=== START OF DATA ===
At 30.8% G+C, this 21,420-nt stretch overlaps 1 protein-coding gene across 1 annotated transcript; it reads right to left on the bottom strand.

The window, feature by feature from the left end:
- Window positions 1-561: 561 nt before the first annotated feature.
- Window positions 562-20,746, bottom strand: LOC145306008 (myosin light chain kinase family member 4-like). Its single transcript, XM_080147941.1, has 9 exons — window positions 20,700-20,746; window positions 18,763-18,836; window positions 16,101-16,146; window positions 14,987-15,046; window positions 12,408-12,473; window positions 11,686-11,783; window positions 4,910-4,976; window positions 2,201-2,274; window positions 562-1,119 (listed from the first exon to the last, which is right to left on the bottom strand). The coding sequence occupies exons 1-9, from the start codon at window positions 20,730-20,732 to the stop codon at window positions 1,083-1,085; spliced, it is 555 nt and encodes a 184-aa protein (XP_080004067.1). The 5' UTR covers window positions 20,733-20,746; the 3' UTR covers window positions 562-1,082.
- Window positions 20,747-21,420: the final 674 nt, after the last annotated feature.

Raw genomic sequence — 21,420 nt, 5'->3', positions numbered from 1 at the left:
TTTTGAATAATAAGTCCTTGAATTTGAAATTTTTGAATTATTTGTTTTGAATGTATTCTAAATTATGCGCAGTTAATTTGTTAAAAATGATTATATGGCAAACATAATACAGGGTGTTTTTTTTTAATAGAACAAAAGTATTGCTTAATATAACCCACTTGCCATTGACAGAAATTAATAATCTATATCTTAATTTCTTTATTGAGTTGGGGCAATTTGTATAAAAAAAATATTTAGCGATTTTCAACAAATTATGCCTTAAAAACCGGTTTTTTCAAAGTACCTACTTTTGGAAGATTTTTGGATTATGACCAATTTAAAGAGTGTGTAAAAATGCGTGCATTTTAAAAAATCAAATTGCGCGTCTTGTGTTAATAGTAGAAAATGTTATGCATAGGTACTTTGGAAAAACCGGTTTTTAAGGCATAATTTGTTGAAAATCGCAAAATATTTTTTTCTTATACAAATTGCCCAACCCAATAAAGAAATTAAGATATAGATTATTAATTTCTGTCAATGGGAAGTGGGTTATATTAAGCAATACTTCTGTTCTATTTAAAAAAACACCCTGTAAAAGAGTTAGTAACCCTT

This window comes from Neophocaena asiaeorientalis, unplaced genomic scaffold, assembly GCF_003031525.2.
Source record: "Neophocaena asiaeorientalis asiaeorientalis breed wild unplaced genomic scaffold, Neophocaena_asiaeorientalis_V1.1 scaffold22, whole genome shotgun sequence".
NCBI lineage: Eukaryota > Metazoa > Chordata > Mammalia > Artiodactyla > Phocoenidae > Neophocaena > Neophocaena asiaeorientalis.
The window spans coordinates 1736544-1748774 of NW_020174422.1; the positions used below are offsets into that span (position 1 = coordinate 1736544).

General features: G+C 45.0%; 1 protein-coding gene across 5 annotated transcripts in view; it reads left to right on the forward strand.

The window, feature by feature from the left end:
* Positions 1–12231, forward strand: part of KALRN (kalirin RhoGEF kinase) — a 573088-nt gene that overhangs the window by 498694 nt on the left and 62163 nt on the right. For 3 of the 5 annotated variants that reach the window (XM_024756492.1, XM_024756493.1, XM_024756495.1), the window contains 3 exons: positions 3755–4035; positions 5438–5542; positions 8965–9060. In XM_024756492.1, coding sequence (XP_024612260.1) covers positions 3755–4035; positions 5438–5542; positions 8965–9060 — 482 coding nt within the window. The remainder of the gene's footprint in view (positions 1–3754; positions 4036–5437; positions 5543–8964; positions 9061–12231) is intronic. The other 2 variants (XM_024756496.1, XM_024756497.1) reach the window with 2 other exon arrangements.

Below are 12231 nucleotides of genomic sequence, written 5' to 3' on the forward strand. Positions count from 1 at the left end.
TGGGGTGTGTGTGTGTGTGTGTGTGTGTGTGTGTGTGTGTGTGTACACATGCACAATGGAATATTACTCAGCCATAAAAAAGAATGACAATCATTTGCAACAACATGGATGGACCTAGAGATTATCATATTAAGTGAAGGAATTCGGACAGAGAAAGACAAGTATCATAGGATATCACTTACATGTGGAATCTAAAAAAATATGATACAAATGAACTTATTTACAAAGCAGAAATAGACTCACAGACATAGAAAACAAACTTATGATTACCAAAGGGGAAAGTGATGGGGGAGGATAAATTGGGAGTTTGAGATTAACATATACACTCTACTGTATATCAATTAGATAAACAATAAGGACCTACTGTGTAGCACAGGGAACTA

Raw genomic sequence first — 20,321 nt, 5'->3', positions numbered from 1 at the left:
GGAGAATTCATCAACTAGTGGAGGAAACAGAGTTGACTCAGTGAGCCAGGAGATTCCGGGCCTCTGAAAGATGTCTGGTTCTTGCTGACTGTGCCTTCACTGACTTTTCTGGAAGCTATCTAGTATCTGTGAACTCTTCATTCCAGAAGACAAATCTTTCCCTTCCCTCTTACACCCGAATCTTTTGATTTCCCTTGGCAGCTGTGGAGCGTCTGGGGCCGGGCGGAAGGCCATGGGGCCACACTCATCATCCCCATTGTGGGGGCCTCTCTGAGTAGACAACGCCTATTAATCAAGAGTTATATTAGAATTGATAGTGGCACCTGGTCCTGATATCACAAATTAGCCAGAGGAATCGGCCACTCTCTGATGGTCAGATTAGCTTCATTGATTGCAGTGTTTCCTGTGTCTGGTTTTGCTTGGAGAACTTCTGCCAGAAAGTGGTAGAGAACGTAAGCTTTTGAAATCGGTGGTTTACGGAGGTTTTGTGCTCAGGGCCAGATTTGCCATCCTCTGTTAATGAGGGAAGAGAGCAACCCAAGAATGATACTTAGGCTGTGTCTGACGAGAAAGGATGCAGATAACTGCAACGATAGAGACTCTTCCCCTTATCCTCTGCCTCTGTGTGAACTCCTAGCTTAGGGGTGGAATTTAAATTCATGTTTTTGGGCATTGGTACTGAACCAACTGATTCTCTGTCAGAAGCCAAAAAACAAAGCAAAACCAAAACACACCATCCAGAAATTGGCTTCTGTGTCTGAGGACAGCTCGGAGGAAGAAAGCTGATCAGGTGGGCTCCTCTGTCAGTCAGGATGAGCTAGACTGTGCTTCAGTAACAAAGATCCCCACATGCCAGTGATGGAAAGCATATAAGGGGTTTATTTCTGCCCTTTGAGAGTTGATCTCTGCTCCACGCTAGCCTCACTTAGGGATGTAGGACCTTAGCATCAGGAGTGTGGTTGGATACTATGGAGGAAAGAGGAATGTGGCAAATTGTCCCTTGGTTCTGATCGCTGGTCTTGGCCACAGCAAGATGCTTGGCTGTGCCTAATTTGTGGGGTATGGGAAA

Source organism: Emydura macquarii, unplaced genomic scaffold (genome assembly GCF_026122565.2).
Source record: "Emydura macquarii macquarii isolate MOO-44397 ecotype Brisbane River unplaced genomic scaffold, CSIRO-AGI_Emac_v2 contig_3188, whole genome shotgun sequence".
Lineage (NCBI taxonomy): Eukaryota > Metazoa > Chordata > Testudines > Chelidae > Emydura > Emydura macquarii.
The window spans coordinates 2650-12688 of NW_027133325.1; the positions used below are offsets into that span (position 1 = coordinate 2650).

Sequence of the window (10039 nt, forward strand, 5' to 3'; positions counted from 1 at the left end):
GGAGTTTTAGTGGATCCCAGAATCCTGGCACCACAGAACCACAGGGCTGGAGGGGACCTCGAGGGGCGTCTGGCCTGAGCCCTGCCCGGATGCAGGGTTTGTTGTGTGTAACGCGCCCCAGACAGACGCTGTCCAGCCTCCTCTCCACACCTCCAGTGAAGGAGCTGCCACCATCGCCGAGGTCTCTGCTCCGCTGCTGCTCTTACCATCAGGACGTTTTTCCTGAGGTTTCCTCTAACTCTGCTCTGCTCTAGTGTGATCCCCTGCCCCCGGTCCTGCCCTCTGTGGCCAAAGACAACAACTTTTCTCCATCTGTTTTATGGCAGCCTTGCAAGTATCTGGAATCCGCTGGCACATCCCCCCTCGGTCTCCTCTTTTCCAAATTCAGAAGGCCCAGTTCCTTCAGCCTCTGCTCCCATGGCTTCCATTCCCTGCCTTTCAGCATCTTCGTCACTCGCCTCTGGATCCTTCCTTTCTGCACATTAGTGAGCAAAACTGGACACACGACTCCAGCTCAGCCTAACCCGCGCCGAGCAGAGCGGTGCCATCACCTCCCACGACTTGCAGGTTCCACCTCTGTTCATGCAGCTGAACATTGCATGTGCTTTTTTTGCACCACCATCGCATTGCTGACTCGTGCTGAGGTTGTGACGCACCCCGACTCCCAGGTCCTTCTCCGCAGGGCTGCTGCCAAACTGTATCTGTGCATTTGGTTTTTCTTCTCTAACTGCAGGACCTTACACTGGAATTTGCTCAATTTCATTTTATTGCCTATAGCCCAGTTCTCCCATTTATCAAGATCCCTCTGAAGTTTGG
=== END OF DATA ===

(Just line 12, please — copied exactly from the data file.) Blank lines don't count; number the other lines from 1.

General features: G+C 45.0%; 1 protein-coding gene across 5 annotated transcripts in view; it reads left to right on the forward strand.